In October, Columbia College Today spoke with author Paul Auster ’69, publisher Dan Simon ’79 and former College professor of English and comparative literature Michael Wood in the green room of the Union Square Barnes & Noble. The three men were connected by Auster’s newest release, A Life in Words, a written conversation about Auster’s art and craft, compiled from three years of dialogue with University of Copenhagen Professor I.B. (“Gitte”) Siegumfeldt. The book was published by Simon’s company, Seven Stories Press, and Wood was to interview Auster about the work that evening at the bookstore. At the time, Auster’s novel 4321, which follows main character Archibald Ferguson along four synchronous but different life paths, had recently been short-listed for the Man Booker Prize.
What follows is an excerpt of the conversation; the full story can be read on The Latest’s “Like Minds” at college.columbia.edu/cct/latest/minds, and the interview at Barnes & Noble can be viewed at facebook.com/sevenstories/videos.
CCT: Paul, in 2010 you told The Telegraph: “Unless it’s absolutely urgent, there’s no point in writing.”
Paul Auster ’69: That’s true! I’ve been saying that since I was 16 years old!
CCT: What felt urgent for you about your most recent books?
Auster: It’s not something you can actually articulate. It’s something that grabs hold of you — it’s as if an invisible phantom has his hands around your throat and he’s telling you you’ve got to do this or else you’re going to die [laughs].
CCT: [Laughs] So how long was the phantom of 4321 on you?
Auster: I spent only about three years on this enormous book. I was expecting six or seven when I launched into it. I was so dug in; I did the whole thing in a trance, I realize. I look back and I can barely believe I did it. It’s as if those three years are erased from my life.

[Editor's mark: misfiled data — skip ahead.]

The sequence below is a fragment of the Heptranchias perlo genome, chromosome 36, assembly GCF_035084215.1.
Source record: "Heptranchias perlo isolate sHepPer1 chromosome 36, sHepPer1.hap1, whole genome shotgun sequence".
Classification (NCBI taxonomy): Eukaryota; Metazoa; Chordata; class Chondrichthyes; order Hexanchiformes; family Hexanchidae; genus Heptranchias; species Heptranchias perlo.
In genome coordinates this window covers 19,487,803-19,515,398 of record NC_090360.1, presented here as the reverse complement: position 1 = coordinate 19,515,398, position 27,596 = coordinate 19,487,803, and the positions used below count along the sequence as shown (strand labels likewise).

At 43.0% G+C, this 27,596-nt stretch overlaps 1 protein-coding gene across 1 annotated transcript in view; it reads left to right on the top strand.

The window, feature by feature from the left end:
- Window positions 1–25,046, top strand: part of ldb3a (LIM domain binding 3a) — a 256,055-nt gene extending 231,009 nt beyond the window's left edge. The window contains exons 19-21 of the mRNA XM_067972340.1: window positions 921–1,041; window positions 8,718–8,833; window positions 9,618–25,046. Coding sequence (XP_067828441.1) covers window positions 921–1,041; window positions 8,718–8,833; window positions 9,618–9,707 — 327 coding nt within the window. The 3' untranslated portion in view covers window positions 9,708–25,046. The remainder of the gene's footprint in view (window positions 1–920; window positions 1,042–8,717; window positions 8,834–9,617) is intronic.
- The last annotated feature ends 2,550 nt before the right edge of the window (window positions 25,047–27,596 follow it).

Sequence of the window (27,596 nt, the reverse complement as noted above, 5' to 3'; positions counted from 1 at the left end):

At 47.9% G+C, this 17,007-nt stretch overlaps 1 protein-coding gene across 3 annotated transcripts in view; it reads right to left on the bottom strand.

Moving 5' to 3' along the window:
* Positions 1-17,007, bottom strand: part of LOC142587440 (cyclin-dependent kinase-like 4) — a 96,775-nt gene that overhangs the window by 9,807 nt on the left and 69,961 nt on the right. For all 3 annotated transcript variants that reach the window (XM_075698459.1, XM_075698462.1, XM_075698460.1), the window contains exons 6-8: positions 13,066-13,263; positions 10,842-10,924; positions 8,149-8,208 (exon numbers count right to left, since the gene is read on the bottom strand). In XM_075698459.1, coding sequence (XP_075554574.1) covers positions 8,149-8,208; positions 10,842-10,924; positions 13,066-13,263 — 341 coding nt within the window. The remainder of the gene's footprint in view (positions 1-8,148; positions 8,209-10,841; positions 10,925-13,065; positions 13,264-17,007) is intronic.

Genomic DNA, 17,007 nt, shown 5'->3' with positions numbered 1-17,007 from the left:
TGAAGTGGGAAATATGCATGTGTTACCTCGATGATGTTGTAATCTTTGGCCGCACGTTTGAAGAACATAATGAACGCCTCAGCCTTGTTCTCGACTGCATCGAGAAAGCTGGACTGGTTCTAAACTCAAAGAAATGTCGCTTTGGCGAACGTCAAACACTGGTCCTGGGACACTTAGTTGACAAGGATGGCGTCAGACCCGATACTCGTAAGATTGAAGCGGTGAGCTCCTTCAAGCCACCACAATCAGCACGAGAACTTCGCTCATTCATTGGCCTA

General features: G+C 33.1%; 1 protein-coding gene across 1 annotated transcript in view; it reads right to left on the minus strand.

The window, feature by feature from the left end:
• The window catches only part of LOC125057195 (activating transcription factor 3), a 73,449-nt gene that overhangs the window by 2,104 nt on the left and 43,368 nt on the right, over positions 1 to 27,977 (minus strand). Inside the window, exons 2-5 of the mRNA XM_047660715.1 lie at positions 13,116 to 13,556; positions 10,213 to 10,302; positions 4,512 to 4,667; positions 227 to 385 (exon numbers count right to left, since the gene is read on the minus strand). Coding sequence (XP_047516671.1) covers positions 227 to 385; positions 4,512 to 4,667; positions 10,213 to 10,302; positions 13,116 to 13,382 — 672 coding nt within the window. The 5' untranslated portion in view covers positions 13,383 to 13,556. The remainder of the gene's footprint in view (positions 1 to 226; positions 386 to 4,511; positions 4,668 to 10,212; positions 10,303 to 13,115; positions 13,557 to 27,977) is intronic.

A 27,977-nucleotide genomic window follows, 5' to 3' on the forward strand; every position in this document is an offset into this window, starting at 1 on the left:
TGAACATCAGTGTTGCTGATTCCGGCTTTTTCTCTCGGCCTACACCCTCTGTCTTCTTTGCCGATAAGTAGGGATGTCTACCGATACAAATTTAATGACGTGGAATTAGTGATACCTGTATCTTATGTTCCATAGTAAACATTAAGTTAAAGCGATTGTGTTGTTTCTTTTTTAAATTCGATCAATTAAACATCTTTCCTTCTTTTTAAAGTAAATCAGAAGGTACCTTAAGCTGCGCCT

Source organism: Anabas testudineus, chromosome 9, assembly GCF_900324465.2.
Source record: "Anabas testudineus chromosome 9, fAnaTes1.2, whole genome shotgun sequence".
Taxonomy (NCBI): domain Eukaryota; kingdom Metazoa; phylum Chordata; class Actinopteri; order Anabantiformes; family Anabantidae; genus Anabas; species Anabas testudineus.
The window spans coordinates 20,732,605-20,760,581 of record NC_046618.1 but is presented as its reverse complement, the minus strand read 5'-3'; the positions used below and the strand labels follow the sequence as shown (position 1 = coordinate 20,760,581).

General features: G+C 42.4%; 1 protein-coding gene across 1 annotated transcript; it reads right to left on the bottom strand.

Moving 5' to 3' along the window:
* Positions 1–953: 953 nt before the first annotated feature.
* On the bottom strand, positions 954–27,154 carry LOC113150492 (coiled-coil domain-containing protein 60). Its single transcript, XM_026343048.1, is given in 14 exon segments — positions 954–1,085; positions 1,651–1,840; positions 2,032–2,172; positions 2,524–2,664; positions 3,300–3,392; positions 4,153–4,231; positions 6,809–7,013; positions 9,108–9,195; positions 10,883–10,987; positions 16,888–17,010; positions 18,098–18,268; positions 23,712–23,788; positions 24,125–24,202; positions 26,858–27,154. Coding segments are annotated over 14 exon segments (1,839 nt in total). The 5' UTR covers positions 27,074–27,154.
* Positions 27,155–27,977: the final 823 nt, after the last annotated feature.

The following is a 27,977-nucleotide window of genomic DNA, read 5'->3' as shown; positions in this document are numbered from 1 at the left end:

Michael Wood: Did you go through each “life” of your character [in the novel] sequentially?
Auster: The way you read the book is how I wrote the book. I can’t write a book out of sequence because I don’t know what I’m doing. I have to write the first sentence, then the second, then the third, all the way to the last. I can’t jump around, because everything that has led up to the sentence I’m writing at that moment is important.
CCT: Is it the same when you’re writing a memoir?
Auster: Yes, everything is the same. Find that first sentence. It’s usually the way in.
Dan Simon ’79: And many, many drafts? Or no?
Auster: No, not so many. I work paragraph by paragraph. I work in a notebook with a pen and I keep writing the paragraph over and over until I’m happy with it. Or seem to be. And then I type it up on my typewriter and I look at it clean, and I start attacking it again. Fixing, crossing out, changing. And when I can’t do any more with it, I put the typed page in the folder with the other typed pages, then I go back to the notebook and write the next paragraph.
Wood: There’s a great passage in A Life in Words about writing being a job you can’t take breaks from.
Auster: It’s the only way to justify this to myself. Why would anyone want to do this? Sit alone in a room all day every day for your whole life. I think writing literature of any kind, you have to give everything all the time. You can’t hold back. In most professions, you don’t have to give a maximum effort all the time. But as an artist, you do. There’s a moral quality to it, giving that effort, that makes it feel like you’re not wasting your time. I’m still learning and trying to figure it out.
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